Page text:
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Selling a Screenplay – Watching Movies to Write Movies

Knowing how to write isn’t just about writing – it’s also about selling a screenplay as well. It has never been, if you so choose, an easier time to watch a movie from the comfort of your home. TV’s are only getting larger and larger (and now they come in 3-D too!) and you can store an entire media library virtually just by subscribing to any number of streaming services, such as Netflix, Hulu, or Amazon, all of which are pretty reasonably priced (although in my opinion, Netflix wins by far, just based on the quality of their original content, which is better than most shows that are on cable right now by a long shot.)

All of this is to say, though, that if you really, really want to know what works for a movie in terms of selling a screenplay, then the only way to do that kind of market research (as a writer, you should get very familiar with that term) is to actually, wait for it, go to the movie theater and see what people are watching.

There are a number of things at the theater that you’re only going to be able to really see there in terms of selling a screenplay, which include, but are not limited to, the following:

1. Posters – remember, posters are marketing materials, and marketing materials cost money. By looking at a poster for a film, you can see what aspect of a film a studio is choosing to emphasize, and then try to determine why the studio made that choice. Are they more concerned with promoting the film via its stars, or is it the story that they are trying to sell you on?

2. Target Audiences – At the same time you’re looking over the poster itself, you’ll also be able to figure out, at least in a general sense, who the poster is supposed to appeal to – just as all films are not created for all audiences, neither are all posters, and that is a good thing to keep in mind as you work on your screenplay.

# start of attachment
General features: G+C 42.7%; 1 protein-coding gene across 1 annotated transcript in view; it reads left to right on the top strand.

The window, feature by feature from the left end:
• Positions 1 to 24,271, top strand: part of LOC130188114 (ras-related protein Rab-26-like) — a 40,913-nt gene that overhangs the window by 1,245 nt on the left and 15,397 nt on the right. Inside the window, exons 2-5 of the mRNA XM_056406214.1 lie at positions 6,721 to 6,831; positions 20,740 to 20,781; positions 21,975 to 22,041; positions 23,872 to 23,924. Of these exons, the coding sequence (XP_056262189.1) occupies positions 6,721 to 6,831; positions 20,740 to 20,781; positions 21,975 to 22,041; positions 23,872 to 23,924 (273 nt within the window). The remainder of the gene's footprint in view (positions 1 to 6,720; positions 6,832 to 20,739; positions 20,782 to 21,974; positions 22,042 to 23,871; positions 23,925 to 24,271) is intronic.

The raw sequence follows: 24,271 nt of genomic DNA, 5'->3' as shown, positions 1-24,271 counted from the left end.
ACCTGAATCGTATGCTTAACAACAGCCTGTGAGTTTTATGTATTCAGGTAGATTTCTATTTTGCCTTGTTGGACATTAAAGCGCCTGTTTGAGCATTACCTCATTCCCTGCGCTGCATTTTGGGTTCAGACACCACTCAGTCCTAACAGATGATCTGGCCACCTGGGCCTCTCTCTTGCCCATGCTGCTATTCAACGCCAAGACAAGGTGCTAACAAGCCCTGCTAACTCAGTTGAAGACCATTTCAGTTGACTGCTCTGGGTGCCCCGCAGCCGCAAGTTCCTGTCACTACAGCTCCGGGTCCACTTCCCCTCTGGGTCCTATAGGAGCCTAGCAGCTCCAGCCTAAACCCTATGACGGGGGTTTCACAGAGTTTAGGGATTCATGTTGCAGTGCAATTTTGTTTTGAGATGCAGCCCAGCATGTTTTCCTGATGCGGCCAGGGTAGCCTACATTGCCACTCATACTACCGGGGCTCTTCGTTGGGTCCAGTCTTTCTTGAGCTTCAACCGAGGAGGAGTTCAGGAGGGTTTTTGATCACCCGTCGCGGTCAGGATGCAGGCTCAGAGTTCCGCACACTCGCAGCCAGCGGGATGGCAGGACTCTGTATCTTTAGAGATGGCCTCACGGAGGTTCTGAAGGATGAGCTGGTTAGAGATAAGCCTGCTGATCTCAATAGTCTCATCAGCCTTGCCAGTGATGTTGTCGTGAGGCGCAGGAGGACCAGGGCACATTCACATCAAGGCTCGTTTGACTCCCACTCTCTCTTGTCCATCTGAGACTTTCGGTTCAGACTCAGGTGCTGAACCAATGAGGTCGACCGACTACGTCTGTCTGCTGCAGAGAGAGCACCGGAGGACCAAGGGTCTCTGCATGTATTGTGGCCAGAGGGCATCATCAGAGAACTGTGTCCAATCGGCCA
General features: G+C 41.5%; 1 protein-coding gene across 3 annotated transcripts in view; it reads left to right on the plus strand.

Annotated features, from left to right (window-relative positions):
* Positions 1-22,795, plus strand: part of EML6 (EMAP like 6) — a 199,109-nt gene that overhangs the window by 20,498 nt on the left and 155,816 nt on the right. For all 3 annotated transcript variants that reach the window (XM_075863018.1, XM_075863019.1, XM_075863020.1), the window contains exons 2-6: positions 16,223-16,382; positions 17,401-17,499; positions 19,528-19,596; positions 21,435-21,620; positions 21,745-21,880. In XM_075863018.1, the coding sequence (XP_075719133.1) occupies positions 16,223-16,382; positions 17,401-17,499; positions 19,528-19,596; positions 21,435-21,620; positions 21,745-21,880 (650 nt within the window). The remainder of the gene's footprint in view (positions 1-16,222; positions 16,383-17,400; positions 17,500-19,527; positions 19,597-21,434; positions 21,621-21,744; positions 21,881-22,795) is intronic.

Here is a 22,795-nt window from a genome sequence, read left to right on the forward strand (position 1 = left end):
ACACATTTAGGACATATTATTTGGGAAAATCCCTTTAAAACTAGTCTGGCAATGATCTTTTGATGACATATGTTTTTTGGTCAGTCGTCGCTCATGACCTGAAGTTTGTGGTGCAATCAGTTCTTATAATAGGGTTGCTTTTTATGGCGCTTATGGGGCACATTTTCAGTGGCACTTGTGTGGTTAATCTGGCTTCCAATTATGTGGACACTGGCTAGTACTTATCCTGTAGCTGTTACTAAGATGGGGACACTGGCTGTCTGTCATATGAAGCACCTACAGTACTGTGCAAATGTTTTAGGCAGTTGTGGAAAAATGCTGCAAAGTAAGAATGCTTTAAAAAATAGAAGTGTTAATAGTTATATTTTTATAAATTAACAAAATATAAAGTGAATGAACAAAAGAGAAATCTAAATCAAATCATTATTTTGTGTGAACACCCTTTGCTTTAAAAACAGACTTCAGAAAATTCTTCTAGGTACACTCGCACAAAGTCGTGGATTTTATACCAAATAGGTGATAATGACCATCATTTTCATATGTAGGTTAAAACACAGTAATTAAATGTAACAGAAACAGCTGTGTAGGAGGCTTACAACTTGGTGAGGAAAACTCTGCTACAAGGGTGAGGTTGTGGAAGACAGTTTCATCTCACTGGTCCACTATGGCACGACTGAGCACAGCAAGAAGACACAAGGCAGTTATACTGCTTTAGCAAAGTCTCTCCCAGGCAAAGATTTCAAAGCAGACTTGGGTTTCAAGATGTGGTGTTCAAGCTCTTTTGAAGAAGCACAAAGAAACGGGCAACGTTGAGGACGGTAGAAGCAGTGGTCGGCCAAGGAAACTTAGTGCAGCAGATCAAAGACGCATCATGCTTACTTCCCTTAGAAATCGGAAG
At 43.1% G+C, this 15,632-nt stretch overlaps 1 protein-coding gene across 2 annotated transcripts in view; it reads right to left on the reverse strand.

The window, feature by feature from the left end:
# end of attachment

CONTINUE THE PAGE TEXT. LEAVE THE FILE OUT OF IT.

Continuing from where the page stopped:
3. What Movies Are Being Made – The last thing you want to is to come up with an idea, spend the better part of a year developing it and working on a screenplay, only to find out that a trailer for a movie based on that same idea has been floating around for months, and you didn’t know about it because you haven’t been to a movie theater in ten years. The best way to know what’s being made, and to avoid any potential overlap when selling a screenplay, is to go see what’s actually playing in the theaters.

4. Studio Relationships – It is a good idea, in terms of selling a screenplay, to take note of what kinds of studios are making what kinds of movies, simply so that you know who to send your script to (or not send it to) based on the genre of the piece. Lions Gate and Blumhouse, for example, are horror distributors, which means you could have an absolutely hilarious stoner comedy on your hands, but those are not the people to send it to.

5. Trailers – yes, I’m very well aware that you can watch these on about a hundred different websites all over the internet, often with some form of accompanying snark (in the form of analysis by a staff writer for the site or in the comments section on video hosting sites, such as YouTube.) You know what you can’t get on the internet though? The audience’s reaction to the trailers, and that is the part that should be of interest to you, so go in, sit down, and start paying attention to what works and what doesn’t.

6. Audience Responses – Pay attention to the way people react to the marketing materials around the theater – who is stopping to look at what poster? Does the poster make them want to see the movie, or are they making fun of it? Are a lot of people captivated by the marketing, or are they mostly ignoring it? As boring as the “business” side of show business can be, writers have to eat too, so understanding it is a necessary evil.

7. The Audience THEMSELVES – look at the kind of people who are actually going to the theaters, who are paying to see movies, in the town that you live in. Unless you live in a major art friendly metro, such as New York or Los Angeles, chances are that your town will, more or less, be an accurate cross sample of movie going audiences across the country – use this information to your advantage.

As much as we would like to think otherwise, the ugly truth here is that this is a business, first and foremost, to the kinds of people that have the kind of necessary industry clout to get movies made. In order to understand selling a screenplay, you must know that a studio has to have a relatively strong understanding, from the outset, about how they are going to market that movie – otherwise, how are they supposed to guarantee a return on their investment?


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